Reach for those Dumbbells.

Add in three or four days a week of muscle-building strength training exercises. Lifting weights uses muscles, using muscles builds muscle mass, and by increasing muscle tissue you will burn a lot more calories even when your body is at rest. Make sure that when you train you lift enough weight, keep your rest periods shorter, and do at least two sets.  


Think Lean.
Plan to eat lean and clean 90 percent of the week with 10 percent of the week (one or two meals) allowing for "soul food" -- your splurge meal. Warmer weather welcomes barbecue season, and is a great way to switch from the heartier winter meals to lighter fare. On weekends, prepare ahead of time by grilling your lean meats or fish for the week. Include complex carbohydrates such as quinoa, yams or red potatoes with meals. Eat plenty of vegetables and fresh fruits in your salads.

Water, water, water...

Stay hydrated by consuming an extra liter of water daily. Bring your water bottle with you whenever you leave the house. Keep a bottle at your workplace and in your car. When on your walk or at the gym, make sure you hydrate before during and after exercise. Increasing your water consumption will boost your energy and kick-start your metabolism.


Something Old, Something New

If you know what has worked for you in the past, it's ok to revisit it again -- but this time, switch it up by increasing your activity level and try something new that takes you outside of your comfort zone to help you break through any plateaus and get you sweating! Try a Zumba or spin class, or include intervals of jogging in your walking program. Eat frequently, not less; keep your metabolism cranking with three small meals and two snacks daily.  


By trying these five simple strategies, you'll be on your way to lose weight and look great for Memorial Day weekend and all summer long. In the process, you'll secure a future filled with health, happiness, and longevity.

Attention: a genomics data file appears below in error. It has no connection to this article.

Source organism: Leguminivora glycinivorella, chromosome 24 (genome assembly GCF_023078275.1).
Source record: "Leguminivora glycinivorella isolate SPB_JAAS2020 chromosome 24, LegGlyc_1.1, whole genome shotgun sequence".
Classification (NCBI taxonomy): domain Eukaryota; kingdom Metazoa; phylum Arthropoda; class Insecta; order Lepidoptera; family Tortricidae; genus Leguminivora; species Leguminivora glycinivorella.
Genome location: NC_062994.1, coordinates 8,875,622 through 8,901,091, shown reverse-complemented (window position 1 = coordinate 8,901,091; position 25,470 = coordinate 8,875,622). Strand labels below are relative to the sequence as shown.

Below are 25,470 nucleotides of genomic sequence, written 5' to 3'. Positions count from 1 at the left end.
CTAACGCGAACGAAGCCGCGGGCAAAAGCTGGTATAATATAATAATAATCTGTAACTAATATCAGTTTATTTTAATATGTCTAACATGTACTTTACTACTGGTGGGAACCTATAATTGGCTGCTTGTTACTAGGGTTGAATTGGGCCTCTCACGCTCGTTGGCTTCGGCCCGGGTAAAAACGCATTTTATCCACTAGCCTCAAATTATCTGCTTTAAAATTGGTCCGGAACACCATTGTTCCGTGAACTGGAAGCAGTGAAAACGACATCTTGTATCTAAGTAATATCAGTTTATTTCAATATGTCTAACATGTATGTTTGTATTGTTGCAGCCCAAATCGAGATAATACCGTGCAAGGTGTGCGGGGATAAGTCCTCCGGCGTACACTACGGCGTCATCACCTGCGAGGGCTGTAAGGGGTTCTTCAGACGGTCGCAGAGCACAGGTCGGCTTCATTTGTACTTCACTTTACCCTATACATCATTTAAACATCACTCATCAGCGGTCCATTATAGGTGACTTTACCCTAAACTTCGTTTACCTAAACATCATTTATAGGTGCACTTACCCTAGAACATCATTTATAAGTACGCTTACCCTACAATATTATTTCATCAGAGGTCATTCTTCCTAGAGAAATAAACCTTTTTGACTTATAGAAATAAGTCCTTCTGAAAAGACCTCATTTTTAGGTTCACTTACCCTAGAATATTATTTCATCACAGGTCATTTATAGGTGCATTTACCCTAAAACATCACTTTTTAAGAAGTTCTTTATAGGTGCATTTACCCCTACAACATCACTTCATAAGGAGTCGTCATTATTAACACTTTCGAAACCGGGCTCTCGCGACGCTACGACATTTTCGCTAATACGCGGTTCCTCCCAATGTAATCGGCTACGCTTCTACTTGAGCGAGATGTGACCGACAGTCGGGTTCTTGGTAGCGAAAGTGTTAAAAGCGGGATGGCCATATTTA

Source: Huffington Post


Healthy Memorial Day Recipesrecipes

Make the most of your Memorial Day weekend by eating healthy, without sacrificing taste.  Your guests will love these flavor-packed recipes:


Mozzarella-Stuffed Turkey Burgers These tasty turkey burgers, served on toasted focaccia and dressed with marinara sauce, are reminiscent of a sausage pizza. Shredded mozzarella combined with fresh basil melts beautifully inside these gems.


Grilled Pizza with Pesto, Tomatoes & Feta Dazzle your guests, and keep
the kitchen cool, by baking pizza on the backyard grill. For convenience, this recipe uses prepared pizza dough, found in most supermarkets, and pesto from a jar.


Oven-Fried Chicken Great news - crunchy, flavorful fried chicken can be healthy. We marinate skinless chicken in buttermilk to keep it juicy. A light coating of flour, sesame seeds and spices, misted with olive oil, forms an appealing crust during baking. And with only 7 grams of fat per serving rather than the 20 in typical fried chicken- that is good news.


Garden Pasta Salad This lightly dressed pasta salad gets lots of flavor from kalamata olives and basil. A colorful mix of diced bell pepper, shredded carrot and tomatoes adds vitamins and minerals. Serve on a crisp bed of greens. Toss in canned chunk light tuna, cooked chicken or flavored baked tofu to add protein and make it more substantial.


Country Potato Salad This updated picnic potato salad gets subtle flavor from smoked ham. If you can find them, small, thin-skinned early potatoes are best in this salad.


Dark Fudgy Brownies We like to use chocolate with 60-72% cacao content in these rich, fudge-like brownies, as it imparts a deeper, fuller flavor than less-chocolaty choices.


No-Bake Cherry Cheesecake This no-bake cherry cheesecake is an easy summertime treat. This no-bake cheesecake recipe has omega-3-rich walnuts in the graham cracker crust and uses nonfat Greek yogurt and reduced-fat cream cheese in the filling to keep saturated fat in check. If you want a bright red topping, use sour cherries. Sweet cherries give it a more purple hue. To make gluten-free no-bake cherry cheesecake, use gluten-free graham crackers.


For healthier Memorial Day recipes, visit Eating Well